In 2010 journalist Matt Baglio brought to the consciousness of modern American Catholics and secular persons the true story of Father Gary Thomas: the making of an exorcist. The sober and unapologetic chronicling quickly grabbed the attention of the masses spawning a second edition and now a major motion picture complete with all the fixings, trappings and Hollywood movie-making that makes honest works into mere sugar-coated happy endings void of life but full of the promise of money for exploitation. These are the basic sentiments for this film.
The opening credits perhaps spoke the most truth when the attribution to Matt Baglio’s book, The Rite, appeared on the screen reading, “suggested by the book…” This “suggestion” already clued me in. There was going to be more liberty taken with the screen rights of this film than I have seen before with concern for a film adaptation of true life events.
That said, I cannot completely knock the film as Anthony Hopkins turned in a great performance as Father Lucas as did the remainder of the cast. Furthermore, it would seem that the director was sincere enough in his approach to show some details that others may overlook, such as the robes of Father Xavier, a Dominican. But the story still felt pressured for Hollywood showmanship rather than the truth of Rite.
These disappointments came primarily in two flavors:
- Changing all but the essence of the related primary characters of the book: Father Gary Thomas, Matt Baglio and Father Carmine in addition to altering the nature of their relationships.
- Although the film’s protagonist elects to follow his vocation to the priesthood after having “found and accepted” the grace of faith via the disturbing events of the film’s climax, it does not excuse the fact that the director choose ignore major facts concerning the priestly vocation. For example, Father Gary Thomas was already a priest when he began his specialized training to become an exorcist. Next, the director chooses color completely outside the lines for the benefit of the narrative, completely destroying what made the book a stirring work, that is the acknowledgement that the Church and the priests therein are fully and completely representatives of Jesus Christ – the latter sharing in the High Priesthood of Our Blessed Lord. An untrained seminarian would have no place in the events depicted either on film and especially in the book. Without the Sacrament of Holy Orders, the soul of Michael would be no different than any lay person and thus would be an ineffective witness at commanding any demon to do anything in the name of Christ. (The Church has always taught that by virtue of the baptism into the Body of Christ, the laity has the ability and efficacious power of prayer when it comes to minor deliverance but never when there is explicit demonic activity especially that of possession.)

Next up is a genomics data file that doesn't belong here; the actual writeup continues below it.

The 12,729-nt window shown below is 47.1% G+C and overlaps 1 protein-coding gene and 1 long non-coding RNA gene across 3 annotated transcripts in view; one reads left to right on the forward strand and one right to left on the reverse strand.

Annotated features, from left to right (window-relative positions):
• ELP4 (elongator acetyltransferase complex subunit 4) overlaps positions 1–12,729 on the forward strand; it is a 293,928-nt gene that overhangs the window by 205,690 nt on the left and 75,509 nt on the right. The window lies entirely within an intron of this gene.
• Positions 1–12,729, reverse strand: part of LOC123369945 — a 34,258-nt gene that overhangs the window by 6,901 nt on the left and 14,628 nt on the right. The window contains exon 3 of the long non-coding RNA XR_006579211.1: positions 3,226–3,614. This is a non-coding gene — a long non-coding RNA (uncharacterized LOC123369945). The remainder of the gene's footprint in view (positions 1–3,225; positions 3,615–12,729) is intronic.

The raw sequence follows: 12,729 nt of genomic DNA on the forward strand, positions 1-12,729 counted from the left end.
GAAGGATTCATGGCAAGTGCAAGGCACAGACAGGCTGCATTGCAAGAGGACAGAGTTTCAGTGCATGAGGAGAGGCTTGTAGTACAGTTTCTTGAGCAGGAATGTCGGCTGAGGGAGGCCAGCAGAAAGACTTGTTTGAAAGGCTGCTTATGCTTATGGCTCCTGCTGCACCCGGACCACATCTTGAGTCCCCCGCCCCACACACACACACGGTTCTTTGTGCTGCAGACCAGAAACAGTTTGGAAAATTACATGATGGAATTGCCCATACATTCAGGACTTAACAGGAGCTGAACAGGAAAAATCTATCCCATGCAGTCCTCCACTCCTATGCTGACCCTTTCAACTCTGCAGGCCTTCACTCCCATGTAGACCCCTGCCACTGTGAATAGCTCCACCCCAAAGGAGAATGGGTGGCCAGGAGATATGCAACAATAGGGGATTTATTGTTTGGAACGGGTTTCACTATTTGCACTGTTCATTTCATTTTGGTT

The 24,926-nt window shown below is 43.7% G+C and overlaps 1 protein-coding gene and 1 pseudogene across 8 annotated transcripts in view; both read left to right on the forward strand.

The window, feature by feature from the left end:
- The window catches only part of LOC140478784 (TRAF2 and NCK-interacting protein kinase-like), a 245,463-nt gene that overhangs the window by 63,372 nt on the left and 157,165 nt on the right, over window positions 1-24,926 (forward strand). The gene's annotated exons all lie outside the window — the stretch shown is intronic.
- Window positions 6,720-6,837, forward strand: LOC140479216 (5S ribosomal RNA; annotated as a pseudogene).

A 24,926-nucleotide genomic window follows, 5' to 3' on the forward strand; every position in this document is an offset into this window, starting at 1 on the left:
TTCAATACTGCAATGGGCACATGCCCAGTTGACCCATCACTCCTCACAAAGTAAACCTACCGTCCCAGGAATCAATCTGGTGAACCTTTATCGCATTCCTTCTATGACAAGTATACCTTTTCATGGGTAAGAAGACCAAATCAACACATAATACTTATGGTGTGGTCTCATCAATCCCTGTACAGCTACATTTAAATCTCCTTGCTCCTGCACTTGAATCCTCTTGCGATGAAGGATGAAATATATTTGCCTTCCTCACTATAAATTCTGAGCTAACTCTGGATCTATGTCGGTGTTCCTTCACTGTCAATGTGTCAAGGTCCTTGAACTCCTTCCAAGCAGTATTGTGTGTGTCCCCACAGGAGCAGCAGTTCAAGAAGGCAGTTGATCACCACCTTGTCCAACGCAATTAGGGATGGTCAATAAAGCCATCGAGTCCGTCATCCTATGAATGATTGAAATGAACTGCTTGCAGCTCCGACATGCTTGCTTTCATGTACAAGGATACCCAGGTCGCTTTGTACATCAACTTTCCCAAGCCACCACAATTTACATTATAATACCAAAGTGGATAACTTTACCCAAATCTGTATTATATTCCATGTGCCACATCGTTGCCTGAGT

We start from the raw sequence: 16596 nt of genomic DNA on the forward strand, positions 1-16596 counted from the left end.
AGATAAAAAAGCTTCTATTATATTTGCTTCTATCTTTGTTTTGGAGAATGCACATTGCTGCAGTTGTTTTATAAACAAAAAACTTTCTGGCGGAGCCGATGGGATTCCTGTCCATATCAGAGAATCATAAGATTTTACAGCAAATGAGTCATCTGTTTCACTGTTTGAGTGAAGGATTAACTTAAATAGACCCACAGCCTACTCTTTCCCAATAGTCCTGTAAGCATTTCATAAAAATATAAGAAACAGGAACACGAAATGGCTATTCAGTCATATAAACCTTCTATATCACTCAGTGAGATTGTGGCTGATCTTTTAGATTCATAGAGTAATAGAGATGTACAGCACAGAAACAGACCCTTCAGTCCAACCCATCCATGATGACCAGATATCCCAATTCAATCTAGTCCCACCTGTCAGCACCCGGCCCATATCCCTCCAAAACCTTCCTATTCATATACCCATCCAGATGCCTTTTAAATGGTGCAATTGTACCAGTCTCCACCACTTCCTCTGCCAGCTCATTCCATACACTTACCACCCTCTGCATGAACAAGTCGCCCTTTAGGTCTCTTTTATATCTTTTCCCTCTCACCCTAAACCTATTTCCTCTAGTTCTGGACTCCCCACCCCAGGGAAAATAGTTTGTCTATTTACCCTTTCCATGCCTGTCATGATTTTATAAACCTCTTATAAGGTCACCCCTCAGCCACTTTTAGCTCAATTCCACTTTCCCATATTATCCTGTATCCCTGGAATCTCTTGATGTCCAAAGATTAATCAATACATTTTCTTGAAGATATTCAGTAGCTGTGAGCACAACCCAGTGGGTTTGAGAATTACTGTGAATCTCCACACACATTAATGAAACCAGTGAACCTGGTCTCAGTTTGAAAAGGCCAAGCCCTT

The lapse in acknowledge the necessity and authority of the priesthood is one that ruined the experience of the film for me as it did not reproduce the impact that the book did. Again, that does not take away from the fact that this is one of the few instances where the Church, the priesthood and even the interpretation of the unseen world were represented with some care.
In this vein I would like to address a couple of issues that were alluded to in the trailers and ominous poster featuring Anthony Hopkins and state outright that The Rite is not a scary at all. No this does not mean that you can watch the film with the entire film (the subject matter is not for the faint of heart) but that there is no sense of fright like that of The Exorcist or other films that dig into the mind to evoke the real sense of fear. What is done properly here reminds of the another, more “realistic” film on the topic of possession and exorcism, that of The Exorcism of Emily Rose, also based on real events.
Like Rose, The Rite, is successful setting the ambiance of danger, dread and despair. The cinematography, sound and editing come together effectively to produce that sense of foreboding necessary to engage the viewer and bring them into the journey. Once more, loose depiction of the priesthood and Michael’s struggle does a disservice – how much so depends on the level of knowledge of the viewer. There are also great “BAM!” moments in the film; (You know, the ones where you are watching the movie and there is an air of silence and then all of a sudden BAM! something jumps out at you.) enough that if I were to have taken my mother to see this in the theaters she would have screamed enough for all watching with us. (I love you mom!)
So to recap:
- The movie by itself is okay.
- It is a very liberal adaptation of the book.
- It plays fast and loose with the vocation of the priesthood and the necessity of the Sacrament of Holy Orders to truly combat the Enemy in such intimate confrontation.
- Finally, rent it first and come back here to buy it, especially of you like Anthony Hopkins!
I wrote this review of The Rite ( 2011 ) for the Tiber River Blogger Review program, created by Aquinas and More Catholic Goods, your source for Baptism Gifts and First Communion Gifts. For more information and to purchase, please visit Aquinas and More Catholic Goods.
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